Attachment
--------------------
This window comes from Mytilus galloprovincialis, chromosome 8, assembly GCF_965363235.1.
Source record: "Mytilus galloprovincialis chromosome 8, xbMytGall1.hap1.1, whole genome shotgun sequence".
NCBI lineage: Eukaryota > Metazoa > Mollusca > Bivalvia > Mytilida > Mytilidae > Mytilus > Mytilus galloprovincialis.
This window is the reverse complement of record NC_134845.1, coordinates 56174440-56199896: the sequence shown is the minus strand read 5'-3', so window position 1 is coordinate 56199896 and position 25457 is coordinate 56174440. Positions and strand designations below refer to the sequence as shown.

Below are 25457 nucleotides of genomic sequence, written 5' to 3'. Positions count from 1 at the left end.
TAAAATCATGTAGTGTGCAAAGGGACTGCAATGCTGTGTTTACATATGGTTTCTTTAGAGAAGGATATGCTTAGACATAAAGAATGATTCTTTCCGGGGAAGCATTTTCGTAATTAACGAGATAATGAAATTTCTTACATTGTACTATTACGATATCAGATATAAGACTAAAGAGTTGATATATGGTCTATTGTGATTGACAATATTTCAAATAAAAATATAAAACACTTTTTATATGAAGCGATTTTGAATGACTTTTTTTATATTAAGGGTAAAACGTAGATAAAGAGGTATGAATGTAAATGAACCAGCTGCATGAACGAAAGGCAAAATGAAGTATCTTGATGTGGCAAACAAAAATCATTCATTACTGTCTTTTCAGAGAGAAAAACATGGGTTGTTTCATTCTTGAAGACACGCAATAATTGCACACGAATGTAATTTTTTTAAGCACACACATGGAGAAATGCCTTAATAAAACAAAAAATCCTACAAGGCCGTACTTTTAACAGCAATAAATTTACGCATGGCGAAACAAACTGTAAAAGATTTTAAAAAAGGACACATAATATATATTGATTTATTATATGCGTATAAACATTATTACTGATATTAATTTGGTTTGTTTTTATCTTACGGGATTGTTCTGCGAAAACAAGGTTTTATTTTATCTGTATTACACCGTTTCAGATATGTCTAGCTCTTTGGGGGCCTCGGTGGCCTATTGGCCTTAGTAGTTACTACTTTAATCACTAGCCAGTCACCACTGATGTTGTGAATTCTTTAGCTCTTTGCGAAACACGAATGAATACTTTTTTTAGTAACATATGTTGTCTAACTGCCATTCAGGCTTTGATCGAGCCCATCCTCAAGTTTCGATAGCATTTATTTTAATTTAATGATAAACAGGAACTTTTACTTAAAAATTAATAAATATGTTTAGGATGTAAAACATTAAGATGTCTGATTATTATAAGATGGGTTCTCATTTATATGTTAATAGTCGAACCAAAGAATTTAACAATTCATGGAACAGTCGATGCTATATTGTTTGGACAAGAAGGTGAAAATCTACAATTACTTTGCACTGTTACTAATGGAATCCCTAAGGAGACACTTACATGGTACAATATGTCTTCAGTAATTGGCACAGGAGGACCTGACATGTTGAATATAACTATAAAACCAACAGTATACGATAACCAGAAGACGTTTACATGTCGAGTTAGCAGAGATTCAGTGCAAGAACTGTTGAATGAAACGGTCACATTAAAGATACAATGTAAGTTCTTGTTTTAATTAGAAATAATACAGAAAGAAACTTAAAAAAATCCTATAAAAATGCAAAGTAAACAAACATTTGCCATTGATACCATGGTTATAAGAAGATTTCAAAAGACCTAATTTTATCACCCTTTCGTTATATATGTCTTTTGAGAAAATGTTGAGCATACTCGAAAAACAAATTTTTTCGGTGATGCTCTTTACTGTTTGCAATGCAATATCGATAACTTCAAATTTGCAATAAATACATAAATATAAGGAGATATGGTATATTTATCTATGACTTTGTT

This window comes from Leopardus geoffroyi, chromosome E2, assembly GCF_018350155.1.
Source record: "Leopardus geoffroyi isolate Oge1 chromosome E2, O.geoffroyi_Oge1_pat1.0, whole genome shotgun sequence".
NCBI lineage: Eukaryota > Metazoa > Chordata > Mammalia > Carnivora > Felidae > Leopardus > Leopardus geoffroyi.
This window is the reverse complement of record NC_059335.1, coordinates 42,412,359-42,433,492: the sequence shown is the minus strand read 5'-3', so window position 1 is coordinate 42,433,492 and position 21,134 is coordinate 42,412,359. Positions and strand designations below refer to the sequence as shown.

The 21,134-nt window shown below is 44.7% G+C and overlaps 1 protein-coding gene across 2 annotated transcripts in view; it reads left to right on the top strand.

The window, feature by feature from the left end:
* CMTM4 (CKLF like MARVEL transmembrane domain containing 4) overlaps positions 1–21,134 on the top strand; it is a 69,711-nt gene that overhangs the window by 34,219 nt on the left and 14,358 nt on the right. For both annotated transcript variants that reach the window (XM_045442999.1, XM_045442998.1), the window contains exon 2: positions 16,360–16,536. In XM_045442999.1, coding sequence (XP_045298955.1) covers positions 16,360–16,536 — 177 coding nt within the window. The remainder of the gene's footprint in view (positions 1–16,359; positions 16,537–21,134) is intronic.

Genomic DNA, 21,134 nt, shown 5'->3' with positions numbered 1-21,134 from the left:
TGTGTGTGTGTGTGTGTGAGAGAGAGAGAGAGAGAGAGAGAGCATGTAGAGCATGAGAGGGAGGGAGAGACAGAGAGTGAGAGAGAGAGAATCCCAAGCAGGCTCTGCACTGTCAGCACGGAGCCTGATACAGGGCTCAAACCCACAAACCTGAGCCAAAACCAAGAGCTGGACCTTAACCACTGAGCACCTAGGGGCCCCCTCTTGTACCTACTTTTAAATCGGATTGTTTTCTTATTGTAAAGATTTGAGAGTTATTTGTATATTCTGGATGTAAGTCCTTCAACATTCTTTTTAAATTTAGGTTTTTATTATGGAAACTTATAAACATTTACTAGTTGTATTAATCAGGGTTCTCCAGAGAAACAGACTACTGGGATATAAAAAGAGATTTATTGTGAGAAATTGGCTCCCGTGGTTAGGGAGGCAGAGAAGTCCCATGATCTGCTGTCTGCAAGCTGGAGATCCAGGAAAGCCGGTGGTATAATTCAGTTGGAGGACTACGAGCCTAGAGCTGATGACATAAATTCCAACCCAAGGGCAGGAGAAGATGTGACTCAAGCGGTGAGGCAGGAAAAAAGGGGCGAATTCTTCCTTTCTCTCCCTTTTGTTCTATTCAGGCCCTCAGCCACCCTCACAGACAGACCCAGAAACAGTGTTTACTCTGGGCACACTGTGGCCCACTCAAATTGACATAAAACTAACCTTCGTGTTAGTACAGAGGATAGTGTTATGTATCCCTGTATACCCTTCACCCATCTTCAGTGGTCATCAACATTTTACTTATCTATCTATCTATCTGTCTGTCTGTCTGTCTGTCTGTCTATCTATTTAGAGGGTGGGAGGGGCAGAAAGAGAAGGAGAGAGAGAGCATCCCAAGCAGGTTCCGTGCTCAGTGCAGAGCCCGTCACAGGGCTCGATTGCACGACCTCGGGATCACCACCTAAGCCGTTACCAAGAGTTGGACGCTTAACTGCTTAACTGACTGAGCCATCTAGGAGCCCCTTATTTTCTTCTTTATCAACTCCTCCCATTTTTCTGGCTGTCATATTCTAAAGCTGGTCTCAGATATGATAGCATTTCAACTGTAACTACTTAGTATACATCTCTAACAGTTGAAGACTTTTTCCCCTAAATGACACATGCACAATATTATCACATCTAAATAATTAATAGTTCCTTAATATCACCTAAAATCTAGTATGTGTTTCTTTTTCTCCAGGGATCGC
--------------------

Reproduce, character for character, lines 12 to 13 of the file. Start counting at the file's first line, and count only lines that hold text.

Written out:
The window, feature by feature from the left end:
* CMTM4 (CKLF like MARVEL transmembrane domain containing 4) overlaps positions 1–21,134 on the top strand; it is a 69,711-nt gene that overhangs the window by 34,219 nt on the left and 14,358 nt on the right. For both annotated transcript variants that reach the window (XM_045442999.1, XM_045442998.1), the window contains exon 2: positions 16,360–16,536. In XM_045442999.1, coding sequence (XP_045298955.1) covers positions 16,360–16,536 — 177 coding nt within the window. The remainder of the gene's footprint in view (positions 1–16,359; positions 16,537–21,134) is intronic.